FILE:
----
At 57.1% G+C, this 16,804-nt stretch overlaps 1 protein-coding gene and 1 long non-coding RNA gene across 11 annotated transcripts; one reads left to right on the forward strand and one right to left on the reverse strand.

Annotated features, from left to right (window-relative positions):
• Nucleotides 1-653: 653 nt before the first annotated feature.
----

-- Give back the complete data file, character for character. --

At 57.1% G+C, this 16,804-nt stretch overlaps 1 protein-coding gene and 1 long non-coding RNA gene across 11 annotated transcripts; one reads left to right on the forward strand and one right to left on the reverse strand.

Annotated features, from left to right (window-relative positions):
• Nucleotides 1-653: 653 nt before the first annotated feature.